Reading through the headlines this weekend, my eyes were fixed on one in particular. The headline “Arab Spring Run Amok: ‘Brotherhood’ Starts Crucifixions” conjures all kinds of images for the 21st century believer.
To be sure, the targets of crucifixion in Egypt are not, at least at the start, Christian believers. Radical Muslims crucified those opposing newly installed President Muhammad Morsi “naked on trees in front of the presidential palace.” It was a clear signal to political opponents: get in line or face the consequences.
Political violence in the Arab world is not news to anyone. But this headline caught my attention because crucifixion has special meaning for Christians.
The rise of the Muslim Brotherhood in Egypt, with their advocacy of Shari’ah and radical Islam is a concern for us all. Center for Security Policy Senior Fellow Clare Lopez believes these crucifixions are a clear warning for Egypt’s Christians. She compares the coming treatment of these believers with imagery as charged as that brought up by the crucifixions themselves: the harsh treatment of Jews in Hitler’s Germany.
The Copts must get out of Egypt as soon as possible – for the many millions who will not be able to get out, I expect things will continue to deteriorate – just as they did for Germany’s and Europe’s Jews from the 1930s onward.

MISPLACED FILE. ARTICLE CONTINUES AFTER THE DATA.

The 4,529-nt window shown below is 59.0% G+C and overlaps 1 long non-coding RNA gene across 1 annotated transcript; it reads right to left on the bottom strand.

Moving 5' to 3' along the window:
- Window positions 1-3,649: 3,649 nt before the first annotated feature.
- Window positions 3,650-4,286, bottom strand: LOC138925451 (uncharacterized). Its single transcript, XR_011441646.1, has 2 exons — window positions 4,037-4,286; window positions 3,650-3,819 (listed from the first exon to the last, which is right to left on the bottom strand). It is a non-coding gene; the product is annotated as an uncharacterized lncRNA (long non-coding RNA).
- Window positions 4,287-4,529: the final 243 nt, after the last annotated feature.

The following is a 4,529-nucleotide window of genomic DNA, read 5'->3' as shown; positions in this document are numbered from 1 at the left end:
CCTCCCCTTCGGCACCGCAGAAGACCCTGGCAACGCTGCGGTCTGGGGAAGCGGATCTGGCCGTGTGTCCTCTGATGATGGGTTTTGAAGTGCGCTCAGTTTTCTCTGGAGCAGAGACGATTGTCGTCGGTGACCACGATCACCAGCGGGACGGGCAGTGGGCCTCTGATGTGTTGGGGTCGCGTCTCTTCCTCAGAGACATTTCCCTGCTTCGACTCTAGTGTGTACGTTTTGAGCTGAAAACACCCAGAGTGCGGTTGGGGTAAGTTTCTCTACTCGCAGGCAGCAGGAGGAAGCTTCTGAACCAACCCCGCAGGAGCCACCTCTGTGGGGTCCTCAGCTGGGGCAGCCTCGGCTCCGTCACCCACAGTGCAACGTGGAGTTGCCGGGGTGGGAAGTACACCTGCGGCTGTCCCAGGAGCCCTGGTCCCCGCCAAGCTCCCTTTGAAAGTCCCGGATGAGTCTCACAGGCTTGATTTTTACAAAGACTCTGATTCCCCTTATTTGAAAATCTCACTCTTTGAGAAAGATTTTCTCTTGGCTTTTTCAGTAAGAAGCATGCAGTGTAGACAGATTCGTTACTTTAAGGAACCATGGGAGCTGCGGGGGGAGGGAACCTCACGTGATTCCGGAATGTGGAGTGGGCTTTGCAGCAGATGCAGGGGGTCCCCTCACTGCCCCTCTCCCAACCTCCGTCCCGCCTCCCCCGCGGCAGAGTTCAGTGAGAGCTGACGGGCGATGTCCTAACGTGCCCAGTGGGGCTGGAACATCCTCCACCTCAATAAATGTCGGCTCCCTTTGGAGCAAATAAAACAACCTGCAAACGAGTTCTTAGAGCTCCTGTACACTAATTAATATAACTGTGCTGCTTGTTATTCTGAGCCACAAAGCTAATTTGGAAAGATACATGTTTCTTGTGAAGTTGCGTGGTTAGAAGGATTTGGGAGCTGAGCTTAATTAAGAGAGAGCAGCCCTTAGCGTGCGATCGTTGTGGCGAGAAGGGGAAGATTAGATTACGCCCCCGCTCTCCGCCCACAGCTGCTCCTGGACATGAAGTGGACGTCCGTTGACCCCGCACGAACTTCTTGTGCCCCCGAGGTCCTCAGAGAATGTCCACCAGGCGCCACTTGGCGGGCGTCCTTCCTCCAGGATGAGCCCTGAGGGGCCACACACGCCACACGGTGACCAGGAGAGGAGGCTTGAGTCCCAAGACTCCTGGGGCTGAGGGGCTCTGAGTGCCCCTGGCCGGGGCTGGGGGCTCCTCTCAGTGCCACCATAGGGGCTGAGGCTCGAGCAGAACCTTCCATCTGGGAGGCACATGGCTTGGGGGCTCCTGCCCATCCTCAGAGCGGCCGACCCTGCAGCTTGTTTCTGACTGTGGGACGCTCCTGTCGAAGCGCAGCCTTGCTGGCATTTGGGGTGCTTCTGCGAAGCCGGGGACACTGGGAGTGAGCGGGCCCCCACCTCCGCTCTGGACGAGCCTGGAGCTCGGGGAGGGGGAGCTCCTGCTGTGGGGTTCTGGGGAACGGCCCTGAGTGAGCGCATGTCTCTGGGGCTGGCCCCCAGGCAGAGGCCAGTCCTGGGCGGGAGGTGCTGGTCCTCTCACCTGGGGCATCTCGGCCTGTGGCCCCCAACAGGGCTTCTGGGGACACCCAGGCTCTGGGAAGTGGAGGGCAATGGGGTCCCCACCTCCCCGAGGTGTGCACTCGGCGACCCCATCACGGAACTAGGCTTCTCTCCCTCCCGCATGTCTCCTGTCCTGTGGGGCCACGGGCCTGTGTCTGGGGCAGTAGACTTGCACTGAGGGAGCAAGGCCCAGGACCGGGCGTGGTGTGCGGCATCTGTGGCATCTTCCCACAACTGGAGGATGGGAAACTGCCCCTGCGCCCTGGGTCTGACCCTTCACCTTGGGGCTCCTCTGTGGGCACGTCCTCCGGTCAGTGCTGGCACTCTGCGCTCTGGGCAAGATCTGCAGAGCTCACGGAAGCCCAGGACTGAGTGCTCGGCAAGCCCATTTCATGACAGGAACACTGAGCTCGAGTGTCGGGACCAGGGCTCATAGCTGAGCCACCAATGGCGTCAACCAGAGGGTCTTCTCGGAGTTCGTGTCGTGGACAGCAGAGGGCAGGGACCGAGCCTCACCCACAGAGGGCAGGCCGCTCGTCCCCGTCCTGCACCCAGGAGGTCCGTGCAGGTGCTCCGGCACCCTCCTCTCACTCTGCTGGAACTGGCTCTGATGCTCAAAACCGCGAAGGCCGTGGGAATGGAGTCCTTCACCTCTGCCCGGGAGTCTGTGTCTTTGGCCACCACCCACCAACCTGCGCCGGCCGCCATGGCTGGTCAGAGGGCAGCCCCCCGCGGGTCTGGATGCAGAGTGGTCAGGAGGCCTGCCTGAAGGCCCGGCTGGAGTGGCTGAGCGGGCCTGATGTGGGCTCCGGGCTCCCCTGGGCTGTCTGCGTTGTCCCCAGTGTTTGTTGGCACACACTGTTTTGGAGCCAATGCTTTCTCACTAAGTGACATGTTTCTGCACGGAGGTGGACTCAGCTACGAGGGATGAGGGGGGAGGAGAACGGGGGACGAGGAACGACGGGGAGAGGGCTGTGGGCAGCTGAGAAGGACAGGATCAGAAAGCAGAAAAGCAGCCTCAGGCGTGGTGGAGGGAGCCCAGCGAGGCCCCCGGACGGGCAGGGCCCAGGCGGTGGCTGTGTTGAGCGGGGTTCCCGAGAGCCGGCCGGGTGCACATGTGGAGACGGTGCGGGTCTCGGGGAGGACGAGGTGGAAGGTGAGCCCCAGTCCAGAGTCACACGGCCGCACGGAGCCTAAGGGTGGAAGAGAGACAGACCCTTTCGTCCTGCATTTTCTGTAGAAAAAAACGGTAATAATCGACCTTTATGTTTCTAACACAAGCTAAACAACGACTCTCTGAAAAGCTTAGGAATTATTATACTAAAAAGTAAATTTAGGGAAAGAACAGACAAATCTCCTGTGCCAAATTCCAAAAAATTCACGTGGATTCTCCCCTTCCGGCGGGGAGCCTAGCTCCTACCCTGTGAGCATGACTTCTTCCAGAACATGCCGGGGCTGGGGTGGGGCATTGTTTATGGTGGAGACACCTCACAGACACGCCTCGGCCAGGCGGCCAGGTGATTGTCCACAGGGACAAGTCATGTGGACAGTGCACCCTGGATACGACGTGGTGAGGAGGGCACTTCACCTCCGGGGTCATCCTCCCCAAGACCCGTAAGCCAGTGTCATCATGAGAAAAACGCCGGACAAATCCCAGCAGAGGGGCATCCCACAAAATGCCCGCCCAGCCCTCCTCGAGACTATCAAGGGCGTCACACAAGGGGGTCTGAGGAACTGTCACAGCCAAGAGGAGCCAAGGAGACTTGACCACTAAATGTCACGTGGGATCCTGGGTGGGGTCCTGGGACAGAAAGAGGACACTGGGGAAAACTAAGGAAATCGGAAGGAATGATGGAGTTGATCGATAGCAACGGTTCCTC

She goes on to cite several passages from the Qur’an that explain what’s happening in Egypt, including Surahs 9:29 and 5:33. The latter of these reads:
The punishment of those who wage war against Allah and His Messenger, and strive with might and main for mischief through the land is: execution, or crucifixion, or the cutting off of hands and feet from opposite sides.
Clearly, the expectation is more of the same for the minority Christian Copts.
Bat Ye’or’s The Dhimmi: Jews and Christians under Islam was required reading in a graduate school Middle East politics course. Her painful history paints a complicated picture of a dominant Muslim majority subjugating second-class minority citizens to lesser roles and varying degrees of persecution and ridicule. This remains the plight of most Christians and Jews in Islamic nations, and the degree of subjugation and official tolerance varies greatly from one nation to another. Is it about to get worse for Egyptian Christians?
And how should we respond to hatred, persecution and the prospect of death for Christian brothers and sisters around the world?
Here’s the standard laid out for us by Jesus Christ. He speaks to us with foreknowledge of his own crucifixion, and yet he persists in counseling love in the face of hate:
You have heard that it was said, ‘Love your neighbor and hate your enemy.’ But I tell you, love your enemies and pray for those who persecute you.” – Matthew 5:43-44 (NIV)
That’s what I intend to do. I will pray for my enemies, who need Christ as much as anyone else. And I will pray for those they persecute. I will pray for Christian brothers and sisters across the Arab world and I will pray for God’s protection upon their families.
Most of all, I will pray that Clare Lopez’s worst fears do not come true.
Read the full article: “Arab Spring Run Amok: ‘Brotherhood’ Starts Crucifixions” by Michael Carl on WND.com.